Access to personal protective equipment and maintaining an adequate number of staff are among key workforce concerns aged care providers raised at a recent forum, provider peak bodies tells Australian Ageing Agenda.

Approximately 70 aged care stakeholders including representatives of peak bodies, providers, workers, consumers and experts attended the Department of Health’s Aged Care COVID-19 Preparedness Forum on Friday (read our story here).

Aged and Community Services Australia CEO Patricia Sparrow said the forum provided an opportunity to share key issues and concerns surrounding COVID-19.

For providers that includes making sure personal protective equipment is available to aged care services, she said.

“One of the key elements of staff feeling confident and being able to come to work is if they have that protective equipment,” Ms Sparrow told AAA.

Pat Sparrow

“Naturally, workers are feeling nervous and we’re trying to make sure that they get the information that they need to feel confident to be able to come to work and know they will be ok,” she said.

She said they also talked about increased delivery of infection control and prevention training.

Aged care providers are currently screening all visitors before they enter a facility, Ms Sparrow said.

“One of our key messages all through this is if you’re feeling unwell and if you’ve got any doubt, do not come in and visit given the risks that there are for older people,” she said.

Leading Age Services Australia CEO Sean Rooney, who was also at the forum, said Chief Medical Officer Professor Brendan Murphy stressed the effectiveness of PPE and infection control practices in reducing the risk of infection.

“The Chief Medical Officer gave assurance that as long as the personal protective equipment and infection controls protocols are taken, than the risk of infection and transmission is significantly diminished,” Mr Rooney told AAA.

Options to increase workforce shortages

Mr Rooney said they discussed utilising international workers to increase the number of people in the workforce in the event that more staff are required.

LASA CEO Sean Rooney
Sean Rooney

“We know that we have a number of workers in the sector that are international workers on a visa, and they’re allowed under current controls to work up to 20 hours a week. We could look to increase the hours that they are available to work,” he said.

Mr Rooney said they also talked about the potential need to call on recent graduates and current students of primary, acute or aged care to conduct specific tasks in the event of workforce shortages.

However, he said nothing was agreed and it was unclear which options if any will be implemented, he said.

Mr Rooney said COVID-19 was a community-wide issue that required responsibility from all parties.

“We are certainly here to protect older Australians and the people that care for them and that’s not just the role for the sector, it’s a role for the entire community, so personal responsibility is really important,” Mr Rooney said.

Staff paramount to operations

Minister for Aged Care Richard Colbeck said the welfare of aged care residents relied on the availability of staff.

Richard Colbeck

“There is no reason for staff at aged care centres to avoid going to work unless they are showing symptoms, have been in contact with somebody showing symptoms or have been specifically ordered to isolate,” Mr Colbeck said.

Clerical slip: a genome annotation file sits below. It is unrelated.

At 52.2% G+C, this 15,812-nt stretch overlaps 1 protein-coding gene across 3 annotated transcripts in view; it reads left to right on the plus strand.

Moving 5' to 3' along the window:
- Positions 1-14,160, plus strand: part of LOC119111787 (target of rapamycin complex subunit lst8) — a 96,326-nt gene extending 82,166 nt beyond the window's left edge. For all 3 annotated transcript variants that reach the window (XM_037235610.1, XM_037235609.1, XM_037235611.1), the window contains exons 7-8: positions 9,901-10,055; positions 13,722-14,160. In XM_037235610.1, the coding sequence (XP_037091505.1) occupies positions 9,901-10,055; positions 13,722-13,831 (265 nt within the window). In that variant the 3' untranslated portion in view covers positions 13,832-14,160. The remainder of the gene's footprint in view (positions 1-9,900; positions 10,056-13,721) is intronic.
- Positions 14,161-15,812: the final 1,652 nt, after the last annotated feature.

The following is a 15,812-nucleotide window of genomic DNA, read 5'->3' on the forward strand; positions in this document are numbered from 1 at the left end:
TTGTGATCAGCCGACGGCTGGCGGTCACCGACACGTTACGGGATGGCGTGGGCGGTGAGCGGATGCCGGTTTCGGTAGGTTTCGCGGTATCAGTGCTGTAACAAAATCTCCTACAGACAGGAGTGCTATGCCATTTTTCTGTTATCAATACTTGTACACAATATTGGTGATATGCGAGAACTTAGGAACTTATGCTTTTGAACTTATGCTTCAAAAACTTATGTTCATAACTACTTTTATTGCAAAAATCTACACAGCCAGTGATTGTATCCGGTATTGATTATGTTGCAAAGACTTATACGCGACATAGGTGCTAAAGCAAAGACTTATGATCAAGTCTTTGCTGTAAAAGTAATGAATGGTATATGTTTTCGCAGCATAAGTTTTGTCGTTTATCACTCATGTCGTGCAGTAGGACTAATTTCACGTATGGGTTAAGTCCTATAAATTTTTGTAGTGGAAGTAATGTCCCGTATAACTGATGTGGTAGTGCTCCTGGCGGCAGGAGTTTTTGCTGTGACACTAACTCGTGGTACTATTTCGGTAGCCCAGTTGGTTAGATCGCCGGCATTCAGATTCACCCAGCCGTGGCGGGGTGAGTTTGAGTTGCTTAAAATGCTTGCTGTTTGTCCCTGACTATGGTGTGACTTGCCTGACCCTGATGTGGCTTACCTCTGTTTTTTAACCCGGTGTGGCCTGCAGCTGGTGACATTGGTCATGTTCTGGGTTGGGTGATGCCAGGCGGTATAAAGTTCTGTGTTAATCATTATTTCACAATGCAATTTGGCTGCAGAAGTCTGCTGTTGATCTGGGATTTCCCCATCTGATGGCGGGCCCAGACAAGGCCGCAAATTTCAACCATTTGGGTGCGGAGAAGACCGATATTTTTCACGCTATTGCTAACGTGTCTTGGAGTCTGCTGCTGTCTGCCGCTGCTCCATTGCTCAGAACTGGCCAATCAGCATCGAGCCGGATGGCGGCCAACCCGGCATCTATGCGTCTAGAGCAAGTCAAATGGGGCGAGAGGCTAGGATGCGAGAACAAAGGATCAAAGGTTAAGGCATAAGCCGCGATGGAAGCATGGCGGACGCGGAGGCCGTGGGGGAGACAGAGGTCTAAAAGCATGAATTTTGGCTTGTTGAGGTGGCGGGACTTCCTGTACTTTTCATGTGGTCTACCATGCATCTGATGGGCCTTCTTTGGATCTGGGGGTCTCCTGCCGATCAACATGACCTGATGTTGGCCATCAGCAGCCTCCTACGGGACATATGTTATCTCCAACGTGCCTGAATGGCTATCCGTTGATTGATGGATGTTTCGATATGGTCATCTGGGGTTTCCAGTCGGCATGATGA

“Providers deal with infection control in aged care centres regularly.”

He said the COVID-19 Plan outlines current and planned measures.

“State and territory governments have public health systems which promote the safety and security of people in aged care settings, and support outbreak investigation and management in residential aged care facilities,” he said.

Mr Colbeck said providers have been contacted with information to pass to staff, residents and their families.

The forum also discussed the importance of aged care providers to:

  • maintain infection control protocols
  • activate their facility’s COVID-19 emergency response plan
  • finalise arrangements for seasonal flu vaccinations
  • regularly communicate with aged care consumers and families.

Access the COVID-19 Plan here.

Useful resources

Read also

Commission cracks down on known poor hygiene performers

Comment below to have your say on this story

Subscribe to Australian Ageing Agenda magazine and sign up to the AAA newsletter

Join the Conversation

4 Comments

  1. What is the current recommended guideline to follow or in laymens term, how do we get help to assist HCP members that are in isolation or the village/home etc is under qurantine?

  2. This is the same Sean Rooney who was not able to answer the Royal commission when asked if RACF should have air conditioning he was not sure .

  3. Can the Department list the recommended Protective Equipment they refer to as many people have differing opinions on this, especially with regards to face masks?

  4. So where are all these extra staff coming from.

    In the one Aged Care Facility that had confirmed COVID-19 infections the government had to mobilise emergency carers as the regular staff began failing to turn up for their shifts, now expand that across the Aged Care Facilities across Australia.

    Currently we cannot get staff to fill sick leave on a daily basis.

    So once again where are these staff coming from to provide care during the COVID-19 Pandemic???

    The forcast is that this Pandemic could last for 20 plus weeks.

    Maybe the casual shoppies who don’t have any work.

Leave a comment

Your email address will not be published.